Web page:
In the interim, the NFB spokesman has indicated that it intends to bring other lawsuits (presumably in California and not Florida) against other online retailer and websites. How far will the NFB go to put pressure on businesses? Will it try to also make example of ISPs or hosting services under the theory that they are leasing or operating a place of public accommodation? Will the screen reader software be improved such that all of this is a moot issue?
These questions will clearly play themselves out over many years, but during that period will every new proposal and website and maintenance contract require the sites be accessible to the blind? Is this the new “Year 2000 Complaint” requirement? Consultants are already advertising to identify and fix your website so that it meets all the standards. Perhaps the ADA claim and the perceived need to address the issue is the new route to full employment by programmers.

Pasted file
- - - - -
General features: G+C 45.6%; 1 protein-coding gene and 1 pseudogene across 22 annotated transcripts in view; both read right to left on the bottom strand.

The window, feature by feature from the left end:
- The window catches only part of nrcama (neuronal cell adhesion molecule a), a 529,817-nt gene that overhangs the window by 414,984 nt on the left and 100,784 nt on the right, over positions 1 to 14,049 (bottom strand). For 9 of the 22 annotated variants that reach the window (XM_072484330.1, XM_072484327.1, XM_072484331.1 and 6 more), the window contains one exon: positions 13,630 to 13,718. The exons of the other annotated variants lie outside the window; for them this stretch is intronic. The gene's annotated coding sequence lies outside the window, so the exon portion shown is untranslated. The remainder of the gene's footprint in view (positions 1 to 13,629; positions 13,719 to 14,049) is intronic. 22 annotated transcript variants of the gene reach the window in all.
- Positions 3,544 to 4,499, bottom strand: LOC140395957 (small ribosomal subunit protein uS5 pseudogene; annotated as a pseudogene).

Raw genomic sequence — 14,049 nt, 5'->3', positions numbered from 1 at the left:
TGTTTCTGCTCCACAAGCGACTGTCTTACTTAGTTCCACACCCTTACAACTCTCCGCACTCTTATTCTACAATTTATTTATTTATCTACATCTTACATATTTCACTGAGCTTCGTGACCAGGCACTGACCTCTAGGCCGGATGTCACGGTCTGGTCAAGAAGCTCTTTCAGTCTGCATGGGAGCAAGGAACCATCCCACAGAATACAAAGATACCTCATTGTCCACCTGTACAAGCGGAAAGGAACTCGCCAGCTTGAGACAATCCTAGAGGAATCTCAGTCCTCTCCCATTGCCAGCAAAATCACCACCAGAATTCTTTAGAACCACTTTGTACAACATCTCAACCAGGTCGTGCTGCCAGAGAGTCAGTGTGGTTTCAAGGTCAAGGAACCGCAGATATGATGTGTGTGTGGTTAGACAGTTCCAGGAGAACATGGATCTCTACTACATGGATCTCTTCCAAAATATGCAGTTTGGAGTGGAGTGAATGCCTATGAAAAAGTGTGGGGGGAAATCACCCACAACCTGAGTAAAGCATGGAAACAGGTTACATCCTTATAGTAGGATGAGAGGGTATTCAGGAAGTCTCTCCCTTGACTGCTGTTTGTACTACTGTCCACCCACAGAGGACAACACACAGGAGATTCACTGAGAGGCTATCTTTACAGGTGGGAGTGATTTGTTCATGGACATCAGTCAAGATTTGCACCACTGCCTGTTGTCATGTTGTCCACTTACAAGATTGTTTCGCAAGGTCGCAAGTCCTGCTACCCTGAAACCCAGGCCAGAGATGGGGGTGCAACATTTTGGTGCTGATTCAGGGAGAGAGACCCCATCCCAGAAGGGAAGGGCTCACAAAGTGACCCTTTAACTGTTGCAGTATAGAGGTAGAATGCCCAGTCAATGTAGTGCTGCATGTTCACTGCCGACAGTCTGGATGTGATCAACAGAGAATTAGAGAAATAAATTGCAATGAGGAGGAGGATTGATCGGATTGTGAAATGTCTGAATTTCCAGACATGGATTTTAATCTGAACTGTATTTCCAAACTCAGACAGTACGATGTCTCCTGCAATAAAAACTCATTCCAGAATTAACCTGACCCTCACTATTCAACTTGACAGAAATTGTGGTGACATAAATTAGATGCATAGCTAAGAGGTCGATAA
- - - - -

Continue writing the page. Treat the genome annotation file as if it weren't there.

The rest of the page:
Daniels Daniels & Verdonik, P.A. has been serving the legal needs of entrepreneurial and high technology clients for more than 20 years. Linda Markus Daniels concentrates her practice in the representation of entrepreneurial and technology-based businesses, focusing on corporate, technology and international matters. Comments or questions can be sent to firstname.lastname@example.org